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What does ISO mean?

Posted on Poppers Guide's Forum

Topic created by tex7
on Tue, 15 May 2018 at 07:35

tex7 said on Tue, 15 May 2018 at 07:35...

Amyl and pentyl nitrite have the same molecular weight, eh? They smell them same (fruity) and they have the same effect.

So how does this ISO addition work?? Like there is a big effect difference between butyl nitrite and iso-butyl is there not? Thoughts. I am no chemist but I kinda figure that ISO means it is some branch of the original cause of regulations??

AmChem said on Wed, 16 May 2018 at 18:23...

Iso- just means there is a methyl group attached to another carbon of a hydrocarbon backbone, as an isomer (same formula but different chemical arrangement). There are two isomers of propanol for instance, 1 and 2. Propane has three carbon atoms, and the number indicates which atom the OH group is attached to (end and middle respectively) which is where the nitrite group is also located in the alkyl nitrite - one may think of this as being a three carbon chain, or an ethanol molecule with a methyl group attached to the same carbon as the hydroxyl group (OHCH2CH2CH3 vs. CH3CH(OH)CH3). For butyl and isobutyl, the difference being that respectively one is a straight chain, whereas the other has a methyl group coming off the end carbon forming a ‘fork’. Iso/amyl also works in the same way.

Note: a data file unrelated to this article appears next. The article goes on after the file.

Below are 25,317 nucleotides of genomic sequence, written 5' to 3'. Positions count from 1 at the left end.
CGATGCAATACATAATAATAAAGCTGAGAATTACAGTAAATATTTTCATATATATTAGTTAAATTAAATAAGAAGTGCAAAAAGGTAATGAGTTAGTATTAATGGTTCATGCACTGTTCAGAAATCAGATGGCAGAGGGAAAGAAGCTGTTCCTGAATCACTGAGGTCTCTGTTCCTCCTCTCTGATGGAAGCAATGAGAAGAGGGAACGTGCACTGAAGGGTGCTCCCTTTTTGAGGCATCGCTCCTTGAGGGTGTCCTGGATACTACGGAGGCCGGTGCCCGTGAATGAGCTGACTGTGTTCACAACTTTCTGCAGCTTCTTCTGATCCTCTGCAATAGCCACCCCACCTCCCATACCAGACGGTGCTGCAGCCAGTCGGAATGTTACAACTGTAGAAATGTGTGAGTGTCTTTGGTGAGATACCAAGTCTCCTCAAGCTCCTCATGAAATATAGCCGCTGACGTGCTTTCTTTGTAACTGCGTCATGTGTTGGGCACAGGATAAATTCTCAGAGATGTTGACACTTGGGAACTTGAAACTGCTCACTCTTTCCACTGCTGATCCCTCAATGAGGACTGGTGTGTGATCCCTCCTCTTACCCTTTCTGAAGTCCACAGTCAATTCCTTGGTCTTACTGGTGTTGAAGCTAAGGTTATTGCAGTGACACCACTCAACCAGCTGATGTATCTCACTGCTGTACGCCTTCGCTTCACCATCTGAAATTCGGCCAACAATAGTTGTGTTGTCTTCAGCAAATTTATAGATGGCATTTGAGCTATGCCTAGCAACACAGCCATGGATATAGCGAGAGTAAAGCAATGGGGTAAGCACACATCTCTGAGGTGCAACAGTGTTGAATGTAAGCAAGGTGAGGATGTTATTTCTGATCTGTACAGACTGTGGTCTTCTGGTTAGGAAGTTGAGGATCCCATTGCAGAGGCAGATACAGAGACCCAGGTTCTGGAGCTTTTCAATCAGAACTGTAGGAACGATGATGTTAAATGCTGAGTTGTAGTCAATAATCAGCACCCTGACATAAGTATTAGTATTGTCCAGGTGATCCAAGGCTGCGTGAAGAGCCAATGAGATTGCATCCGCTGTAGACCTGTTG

The differences are only subtle as it is the nitrite functionality which causes the effects - the chemical differences being the volatility and ability for the nitrite to be removed to generate nitric oxide in the body. Smaller molecules like isopropyl nitrite are more volatile than their larger cousins, hence are stronger since you inhale more each time. This also means that they can enter other parts of the body, hence why isopropyl can affect the eyes. I am doubtful that their breakdown products produce much of an effect but COULD contribute - the amounts inhaled are so small that the resulting alcohol would only be present in tiny amounts, nowhere near enough to cause any effects but some may be sensitive.

Oliver said on Sat, 26 May 2018 at 21:02...

That is an interesting point about IPN. Do you think the reported "eye of god" poppers phenomenon is more prevalent with that formula? Nobody has yet explained why IPN is linked to maculopathy, where the amyl and butyl families are not. I think you just did that! Thanks. Do you think that propyl exacerbates an existing condition, or is the proximate cause? I presume as well that propyl is going to pose an even greater risk in combination with erectile dysfunction medication? Obviously it poses a danger with any poppers, but is this formula more risky maybe...

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